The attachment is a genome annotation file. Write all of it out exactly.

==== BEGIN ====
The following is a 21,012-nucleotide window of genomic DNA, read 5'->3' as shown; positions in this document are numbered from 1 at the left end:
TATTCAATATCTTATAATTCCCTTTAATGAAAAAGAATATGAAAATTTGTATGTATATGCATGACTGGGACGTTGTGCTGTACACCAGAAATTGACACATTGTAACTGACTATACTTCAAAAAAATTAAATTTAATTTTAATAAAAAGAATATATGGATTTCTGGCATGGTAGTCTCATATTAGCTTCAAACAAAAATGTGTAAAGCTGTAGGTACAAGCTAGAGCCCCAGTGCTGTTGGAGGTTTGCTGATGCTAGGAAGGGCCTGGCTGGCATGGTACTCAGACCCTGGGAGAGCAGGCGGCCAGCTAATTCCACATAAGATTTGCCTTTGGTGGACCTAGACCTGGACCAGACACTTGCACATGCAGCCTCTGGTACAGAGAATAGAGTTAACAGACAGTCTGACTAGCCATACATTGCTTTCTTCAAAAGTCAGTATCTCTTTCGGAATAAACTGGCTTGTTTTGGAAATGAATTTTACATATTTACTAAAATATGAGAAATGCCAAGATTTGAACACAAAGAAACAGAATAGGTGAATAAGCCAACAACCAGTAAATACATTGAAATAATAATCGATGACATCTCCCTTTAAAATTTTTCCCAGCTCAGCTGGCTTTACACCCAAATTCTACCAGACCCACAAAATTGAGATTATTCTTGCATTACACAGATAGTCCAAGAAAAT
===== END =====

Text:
The following is a 21,012-nucleotide window of genomic DNA, read 5'->3' as shown; positions in this document are numbered from 1 at the left end:
TATTCAATATCTTATAATTCCCTTTAATGAAAAAGAATATGAAAATTTGTATGTATATGCATGACTGGGACGTTGTGCTGTACACCAGAAATTGACACATTGTAACTGACTATACTTCAAAAAAATTAAATTTAATTTTAATAAAAAGAATATATGGATTTCTGGCATGGTAGTCTCATATTAGCTTCAAACAAAAATGTGTAAAGCTGTAGGTACAAGCTAGAGCCCCAGTGCTGTTGGAGGTTTGCTGATGCTAGGAAGGGCCTGGCTGGCATGGTACTCAGACCCTGGGAGAGCAGGCGGCCAGCTAATTCCACATAAGATTTGCCTTTGGTGGACCTAGACCTGGACCAGACACTTGCACATGCAGCCTCTGGTACAGAGAATAGAGTTAACAGACAGTCTGACTAGCCATACATTGCTTTCTTCAAAAGTCAGTATCTCTTTCGGAATAAACTGGCTTGTTTTGGAAATGAATTTTACATATTTACTAAAATATGAGAAATGCCAAGATTTGAACACAAAGAAACAGAATAGGTGAATAAGCCAACAACCAGTAAATACATTGAAATAATAATCGATGACATCTCCCTTTAAAATTTTTCCCAGCTCAGCTGGCTTTACACCCAAATTCTACCAGACCCACAAAATTGAGATTATTCTTGCATTACACAGATAGTCCAAGAAAAT